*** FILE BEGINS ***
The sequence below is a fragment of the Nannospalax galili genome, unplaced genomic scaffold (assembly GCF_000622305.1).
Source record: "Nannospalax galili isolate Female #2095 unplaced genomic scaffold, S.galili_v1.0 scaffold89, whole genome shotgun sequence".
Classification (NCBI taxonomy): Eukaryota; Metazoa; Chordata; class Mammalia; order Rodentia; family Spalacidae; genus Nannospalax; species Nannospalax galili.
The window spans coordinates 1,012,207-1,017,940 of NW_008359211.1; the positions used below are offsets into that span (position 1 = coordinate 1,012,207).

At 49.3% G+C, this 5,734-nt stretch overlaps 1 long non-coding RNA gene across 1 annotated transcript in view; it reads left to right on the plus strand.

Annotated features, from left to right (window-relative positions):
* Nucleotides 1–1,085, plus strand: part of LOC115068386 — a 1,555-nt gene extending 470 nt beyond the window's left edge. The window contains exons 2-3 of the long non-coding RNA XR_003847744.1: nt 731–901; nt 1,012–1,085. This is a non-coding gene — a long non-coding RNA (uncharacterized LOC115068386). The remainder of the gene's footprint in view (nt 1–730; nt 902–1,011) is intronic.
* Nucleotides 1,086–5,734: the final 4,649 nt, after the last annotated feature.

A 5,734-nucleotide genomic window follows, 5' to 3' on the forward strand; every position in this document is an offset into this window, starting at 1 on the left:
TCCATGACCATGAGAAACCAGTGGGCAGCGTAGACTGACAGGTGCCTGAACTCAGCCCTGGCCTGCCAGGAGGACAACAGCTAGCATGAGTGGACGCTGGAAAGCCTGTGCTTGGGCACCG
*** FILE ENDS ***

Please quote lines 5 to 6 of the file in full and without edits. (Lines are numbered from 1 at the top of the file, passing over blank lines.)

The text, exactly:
At 49.3% G+C, this 5,734-nt stretch overlaps 1 long non-coding RNA gene across 1 annotated transcript in view; it reads left to right on the plus strand.

Annotated features, from left to right (window-relative positions):